No. 51 - p147-149




    During the Parliamentary Session of 1878 the Newhaven Harbour Company in Sussex sought a Bill for an Improvement Act which would allow them to lay down a tramway to connect a proposed Breakwater (on the western side of the harbour) with their main railway system. The course of this tramway ran through certain lands in the Parish of Meeching (otherwise Newhaven) belonging to the Earl of Sheffield. Initially the Earl objected to this Newhaven Harbour Improvement Act but under an agreement he made on 21st March 1878 with the promoters of the Act he withdrew his opposition to the Bill. In return he was allowed to build a tramway (from any part of his estate) for conveying chalk and other materials down to the waterside which was owned by the Newhaven Harbour Company.

    Eventually the Earl built such a tramway, half a mile long, from his chalk pit to three unloading stages on the river. The chalk carried down the tramway was discharged at these stages into sailing ships (after they had been unloaded at Newhaven) for use as ballast. The line itself, of standard gauge, consisted of rails spiked directly onto sleepers: where it crossed Fort Road a flag was displayed, but there were no gates nor was a crossing keeper employed.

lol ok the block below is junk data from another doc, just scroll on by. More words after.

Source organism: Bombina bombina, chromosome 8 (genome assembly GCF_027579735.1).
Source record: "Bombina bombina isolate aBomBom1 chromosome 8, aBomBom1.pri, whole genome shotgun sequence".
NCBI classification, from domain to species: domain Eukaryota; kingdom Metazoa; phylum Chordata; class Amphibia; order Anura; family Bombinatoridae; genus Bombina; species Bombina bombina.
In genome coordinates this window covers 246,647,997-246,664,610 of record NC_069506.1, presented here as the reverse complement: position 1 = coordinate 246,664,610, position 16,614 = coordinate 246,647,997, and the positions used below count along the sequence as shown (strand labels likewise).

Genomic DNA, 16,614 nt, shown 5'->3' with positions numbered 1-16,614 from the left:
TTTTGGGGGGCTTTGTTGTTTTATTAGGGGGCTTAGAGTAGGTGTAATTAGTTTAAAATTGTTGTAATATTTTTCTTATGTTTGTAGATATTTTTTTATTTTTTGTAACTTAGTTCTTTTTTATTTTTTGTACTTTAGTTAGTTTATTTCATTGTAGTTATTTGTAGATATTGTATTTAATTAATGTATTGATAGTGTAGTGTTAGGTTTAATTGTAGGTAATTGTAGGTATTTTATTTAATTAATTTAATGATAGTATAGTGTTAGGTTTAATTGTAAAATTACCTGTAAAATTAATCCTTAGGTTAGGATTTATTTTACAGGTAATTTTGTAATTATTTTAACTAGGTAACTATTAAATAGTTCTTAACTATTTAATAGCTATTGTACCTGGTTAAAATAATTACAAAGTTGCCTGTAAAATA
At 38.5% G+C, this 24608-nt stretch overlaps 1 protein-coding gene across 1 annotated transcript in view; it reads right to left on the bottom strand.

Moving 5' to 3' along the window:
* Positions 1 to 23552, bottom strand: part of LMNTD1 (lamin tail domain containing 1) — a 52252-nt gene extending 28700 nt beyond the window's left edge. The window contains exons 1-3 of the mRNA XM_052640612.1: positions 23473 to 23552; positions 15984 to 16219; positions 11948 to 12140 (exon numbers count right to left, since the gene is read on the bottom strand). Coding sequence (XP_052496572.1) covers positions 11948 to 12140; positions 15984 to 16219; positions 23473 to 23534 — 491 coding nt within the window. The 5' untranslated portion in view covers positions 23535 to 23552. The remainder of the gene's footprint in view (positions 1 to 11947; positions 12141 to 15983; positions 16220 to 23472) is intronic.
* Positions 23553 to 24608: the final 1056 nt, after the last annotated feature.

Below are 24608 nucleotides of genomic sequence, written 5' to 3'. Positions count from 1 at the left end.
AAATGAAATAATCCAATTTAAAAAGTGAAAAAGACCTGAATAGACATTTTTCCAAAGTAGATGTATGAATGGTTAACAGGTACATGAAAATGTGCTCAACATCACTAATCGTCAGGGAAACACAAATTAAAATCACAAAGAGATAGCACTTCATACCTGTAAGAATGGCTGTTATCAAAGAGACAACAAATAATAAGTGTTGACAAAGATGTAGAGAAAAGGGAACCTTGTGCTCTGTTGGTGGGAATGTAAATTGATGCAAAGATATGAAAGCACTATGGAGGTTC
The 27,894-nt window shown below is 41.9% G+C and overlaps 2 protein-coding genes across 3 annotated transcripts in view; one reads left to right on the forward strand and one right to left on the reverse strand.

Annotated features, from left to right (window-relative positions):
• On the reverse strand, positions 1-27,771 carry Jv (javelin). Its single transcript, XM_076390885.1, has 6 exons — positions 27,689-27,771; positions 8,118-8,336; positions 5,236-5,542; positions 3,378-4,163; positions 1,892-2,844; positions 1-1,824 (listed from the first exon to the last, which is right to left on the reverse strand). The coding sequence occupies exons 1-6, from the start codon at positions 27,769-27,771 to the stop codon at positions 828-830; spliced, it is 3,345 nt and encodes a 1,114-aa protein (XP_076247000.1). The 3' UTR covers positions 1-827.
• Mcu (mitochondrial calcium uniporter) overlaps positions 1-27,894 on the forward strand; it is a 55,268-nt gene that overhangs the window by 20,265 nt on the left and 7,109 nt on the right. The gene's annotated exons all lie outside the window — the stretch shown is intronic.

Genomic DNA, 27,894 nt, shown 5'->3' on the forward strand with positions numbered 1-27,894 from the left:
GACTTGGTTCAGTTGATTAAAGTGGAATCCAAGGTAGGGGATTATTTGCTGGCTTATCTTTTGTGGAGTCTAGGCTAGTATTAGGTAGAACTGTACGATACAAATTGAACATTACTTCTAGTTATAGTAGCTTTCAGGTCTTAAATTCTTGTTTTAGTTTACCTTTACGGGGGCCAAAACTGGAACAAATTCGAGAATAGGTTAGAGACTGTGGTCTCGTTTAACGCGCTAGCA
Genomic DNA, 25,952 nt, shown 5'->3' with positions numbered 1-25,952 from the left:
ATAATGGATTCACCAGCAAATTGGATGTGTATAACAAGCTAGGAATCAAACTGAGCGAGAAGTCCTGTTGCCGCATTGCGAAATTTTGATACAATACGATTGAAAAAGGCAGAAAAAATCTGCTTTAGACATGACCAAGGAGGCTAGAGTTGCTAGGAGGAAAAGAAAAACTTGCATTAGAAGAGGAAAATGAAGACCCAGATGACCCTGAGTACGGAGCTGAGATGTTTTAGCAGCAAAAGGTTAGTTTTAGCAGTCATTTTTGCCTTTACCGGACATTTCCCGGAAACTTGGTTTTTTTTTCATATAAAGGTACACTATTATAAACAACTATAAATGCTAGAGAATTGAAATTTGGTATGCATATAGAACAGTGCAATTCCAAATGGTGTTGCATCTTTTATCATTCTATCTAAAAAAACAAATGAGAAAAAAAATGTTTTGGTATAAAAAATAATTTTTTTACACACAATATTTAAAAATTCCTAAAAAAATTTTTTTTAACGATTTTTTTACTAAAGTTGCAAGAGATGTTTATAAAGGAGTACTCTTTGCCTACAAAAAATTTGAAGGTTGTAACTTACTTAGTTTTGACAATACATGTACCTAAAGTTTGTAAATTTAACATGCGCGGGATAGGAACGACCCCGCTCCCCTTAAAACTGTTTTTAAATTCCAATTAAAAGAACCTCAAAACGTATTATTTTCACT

In 1882 the firm of Colgate & Gray bought the chalk pit from the Earl of Sheffield. (Mr H. Colgate had been the steward of the Earl of Sheffield's estates.) The land between the chalk pit and the riverside was sold to the Newhaven Harbour Company but the tramway rights were retained. Besides the export of chalk as ballast, whiting was shipped to Lancaster for Williamsons Ltd. This traffic consisted of about four shipments per year, each of about 250 tons. The whiting was made from chalk which was blasted from the quarry side, then loaded into narrow gauge skips, and taken to a crusher. Here it was ground up in water to a slurry and left to settle in troughs. When dry it was broken up and put in drying racks to harden as whiting, which was used in the manufacture of linoleum. The very last shipment made coincided with the outbreak of War on 3rd September 1939.